Pride…

Lion Pride Simba style

Pride. I’ve swallowed a crap-ton of it over the last few years – no, not the kind of pride you see above. That’s just a cute Lion King picture. (In case you haven’t noticed, Disney movies make me smile, something that I really need to do more often.) I’m talking about the kind of pride you have (or don’t have) in yourself, self-respect, if you will.

Before the recession rudely shoved us off our personal fiscal cliff, things were good. We weren’t rich, but dinner out and a movie was something that was taken for granted. These days, dinner and a movie is something from the dollar menu at McDonald’s and whatever is on HBO. When the kids needed something for school, we just whipped out the checkbook, no problem. Now, my son needs $275 for an upcoming field trip (yes, this is for that FREE public school education, but that’s a post for another day!), and I’m trying to figure out from where in my ass can I pull that.

Our circle of friends has all but dried up because we just don’t have the money to socialize. And who wants anyone, especially your friends, to find out you’re broke? Let’s face it – people talk. It’s embarrassing, humiliating, even if the events leading up to your circumstances were completely out of your control. You want to crawl in a hole, hope to hell you’ll wake up from this horrible nightmare, and everything will be back to normal. But you can’t.

That’s where the pride comes in, or, rather the swallowing of it. You take a big gulp as you find yourself standing in lines you never imagined you’d be in, signing up for services you never thought you’d need. In the grocery store, you hope to hell there’s nobody you know in your line, because the card your paying with ain’t the platinum card you used to swipe¬† without a second thought. You endure the abrupt mood changes from cashiers as they mentally shift you from a “valued customer” to the dregs of society.

You just want to scream, “GODDAMIT, DON’T LOOK AT ME THAT WAY! I’M THE SAME FUCKING PERSON!” But am I? Maybe not. When your pride takes a hit, your self-esteem gets bludgeoned, and your subconscious begins to look down her nose at you like you’re the most worthless piece of shit on the planet. It doesn’t make for a pretty reflection in the mirror every morning.

But if I want that cashier in the grocery store to not treat me any differently, maybe I need to stop treating myself differently. I am, after all, my own worst enemy. I didn’t create this situation, so why am I letting this situation create me? Why am I letting circumstances that were beyond my control turn me into someone I’m not?

Pride. I shouldn’t be swallowing it. I should be spewing it! I can’t help it that the 94 people to whom I’ve sent resumes don’t realize that I’m the same intelligent, well-educated, creative, hard-working, witty, amazing person I’ve always been. I’ve kept my family afloat – a roof over their heads & food in their tummies. We’ve gotten through. I don’t have everything I used to have, but maybe I have more to be proud of.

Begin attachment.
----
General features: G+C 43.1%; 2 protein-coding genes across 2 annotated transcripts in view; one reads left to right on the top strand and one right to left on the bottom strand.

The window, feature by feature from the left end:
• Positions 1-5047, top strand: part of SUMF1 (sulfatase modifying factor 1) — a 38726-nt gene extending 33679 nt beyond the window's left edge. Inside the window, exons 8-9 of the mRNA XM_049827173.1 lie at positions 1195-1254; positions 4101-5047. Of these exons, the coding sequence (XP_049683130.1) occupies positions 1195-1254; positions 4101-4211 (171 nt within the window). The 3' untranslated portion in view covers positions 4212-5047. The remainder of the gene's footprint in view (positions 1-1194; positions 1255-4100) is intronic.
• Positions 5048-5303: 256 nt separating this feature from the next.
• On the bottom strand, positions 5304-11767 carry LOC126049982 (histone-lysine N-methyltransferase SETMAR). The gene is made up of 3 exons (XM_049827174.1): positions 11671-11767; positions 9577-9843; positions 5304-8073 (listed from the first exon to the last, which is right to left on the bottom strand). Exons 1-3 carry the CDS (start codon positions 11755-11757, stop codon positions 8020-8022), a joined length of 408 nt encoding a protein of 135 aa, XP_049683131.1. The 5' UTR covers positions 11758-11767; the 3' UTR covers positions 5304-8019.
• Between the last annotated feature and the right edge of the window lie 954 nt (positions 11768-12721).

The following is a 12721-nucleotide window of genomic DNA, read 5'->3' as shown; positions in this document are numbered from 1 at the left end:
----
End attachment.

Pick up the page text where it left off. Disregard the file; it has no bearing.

As for that $275, I’ll find it. It’s up there somewhere.

“Money is only a tool. It will take you wherever you wish, but it will not replace you as the driver.” ~Ayn Rand

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Language

juggling-language-11

Had an interesting exchange on Facebook today regarding language. It evolved from a conversation I had with a Brit on Twitter a few weeks ago. What I learned today – that “moby” across the pond refers to a mobile phone and not a whale – would have made my original conversation much more productive, and I probably would not have appeared to be the typical American blonde.

Not only was it clarifying as well as amusing, it also got me thinking about language – how even though we technically may speak the same language, on far too many occasions, we misunderstand each other. This misunderstanding often hampers our progression through the quagmire in which we find ourselves. It bogs us down in our homes, our workplaces, online, even within ourselves. The words we choose and the way in which we choose to use them has a significant impact on the results of our communications.

How many times have we had a huge brannigan with our spouse/significant other/kids/friends other because of poor word choices? How many “Twitter Wars” start because people read something into a tweet that simply wasn’t there. (Hey, kids, with 140 characters, it’s amazing we haven’t all killed each other by now!) How many times has our resume been passed over or an interview blown because of a word written or a phrase uttered that was simply misconstrued by the person reading/hearing it?

Finally, how many times have we held ourselves back because of our internal dialog? Some of the words I say to myself I wouldn’t utter to my worst enemy. I guess that truly makes me my own worst enemy, so that previous sentence was a fallacy!¬† No surprise there. If we all went to jail for verbally abusing ourselves, they’d have to build larger prisons. It seems contrary to reason that we shouldn’t be able to understand ourselves perfectly, but we can’t…or maybe we just won’t.

I’m not saying we should don a cheerleader outfit and stand in front of the mirror with pom-poms waving, but, for Christ sake, we could allow ourselves to be real. We’re not the dumbest, ugliest, fattest, most worthless piece of shit to ever walk the planet. We’re also not the smartest, prettiest, skinniest, or best piece of shit either. We’re just us. And that’s okay.

The language we use should not be to admonish, but acknowledge. Admit we have some faults and work on them. Admit we have some strengths and celebrate them. The rest? Learn to laugh at it. Humor is the same in any language and will always get you through…